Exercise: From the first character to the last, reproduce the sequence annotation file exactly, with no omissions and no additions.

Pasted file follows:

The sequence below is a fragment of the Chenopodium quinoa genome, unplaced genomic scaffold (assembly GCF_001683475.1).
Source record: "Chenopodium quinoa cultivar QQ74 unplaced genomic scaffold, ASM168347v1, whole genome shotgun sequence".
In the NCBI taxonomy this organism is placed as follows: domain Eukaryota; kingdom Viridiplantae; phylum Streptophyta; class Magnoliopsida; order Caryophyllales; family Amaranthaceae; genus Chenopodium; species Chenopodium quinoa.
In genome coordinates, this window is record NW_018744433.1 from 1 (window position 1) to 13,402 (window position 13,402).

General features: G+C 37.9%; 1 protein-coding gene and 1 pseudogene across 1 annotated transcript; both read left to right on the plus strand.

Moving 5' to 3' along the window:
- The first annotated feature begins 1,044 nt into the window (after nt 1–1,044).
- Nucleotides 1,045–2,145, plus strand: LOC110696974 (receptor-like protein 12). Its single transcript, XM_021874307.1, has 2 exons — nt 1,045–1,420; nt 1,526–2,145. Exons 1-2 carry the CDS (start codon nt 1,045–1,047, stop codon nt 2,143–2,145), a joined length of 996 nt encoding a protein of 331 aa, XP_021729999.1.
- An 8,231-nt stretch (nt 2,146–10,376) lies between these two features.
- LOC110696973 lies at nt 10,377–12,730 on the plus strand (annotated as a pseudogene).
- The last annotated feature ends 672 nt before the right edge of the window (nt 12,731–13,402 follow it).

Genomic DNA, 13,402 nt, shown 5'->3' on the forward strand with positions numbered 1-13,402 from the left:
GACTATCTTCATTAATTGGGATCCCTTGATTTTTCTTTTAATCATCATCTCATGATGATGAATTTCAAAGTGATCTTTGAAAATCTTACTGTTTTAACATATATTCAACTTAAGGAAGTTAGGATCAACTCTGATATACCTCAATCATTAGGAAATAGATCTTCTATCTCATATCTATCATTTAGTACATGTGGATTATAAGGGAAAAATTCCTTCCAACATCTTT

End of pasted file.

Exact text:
The sequence below is a fragment of the Chenopodium quinoa genome, unplaced genomic scaffold (assembly GCF_001683475.1).
Source record: "Chenopodium quinoa cultivar QQ74 unplaced genomic scaffold, ASM168347v1, whole genome shotgun sequence".
In the NCBI taxonomy this organism is placed as follows: domain Eukaryota; kingdom Viridiplantae; phylum Streptophyta; class Magnoliopsida; order Caryophyllales; family Amaranthaceae; genus Chenopodium; species Chenopodium quinoa.
In genome coordinates, this window is record NW_018744433.1 from 1 (window position 1) to 13,402 (window position 13,402).

General features: G+C 37.9%; 1 protein-coding gene and 1 pseudogene across 1 annotated transcript; both read left to right on the plus strand.

Moving 5' to 3' along the window:
- The first annotated feature begins 1,044 nt into the window (after nt 1–1,044).
- Nucleotides 1,045–2,145, plus strand: LOC110696974 (receptor-like protein 12). Its single transcript, XM_021874307.1, has 2 exons — nt 1,045–1,420; nt 1,526–2,145. Exons 1-2 carry the CDS (start codon nt 1,045–1,047, stop codon nt 2,143–2,145), a joined length of 996 nt encoding a protein of 331 aa, XP_021729999.1.
- An 8,231-nt stretch (nt 2,146–10,376) lies between these two features.
- LOC110696973 lies at nt 10,377–12,730 on the plus strand (annotated as a pseudogene).
- The last annotated feature ends 672 nt before the right edge of the window (nt 12,731–13,402 follow it).

Genomic DNA, 13,402 nt, shown 5'->3' on the forward strand with positions numbered 1-13,402 from the left:
GACTATCTTCATTAATTGGGATCCCTTGATTTTTCTTTTAATCATCATCTCATGATGATGAATTTCAAAGTGATCTTTGAAAATCTTACTGTTTTAACATATATTCAACTTAAGGAAGTTAGGATCAACTCTGATATACCTCAATCATTAGGAAATAGATCTTCTATCTCATATCTATCATTTAGTACATGTGGATTATAAGGGAAAAATTCCTTCCAACATCTTT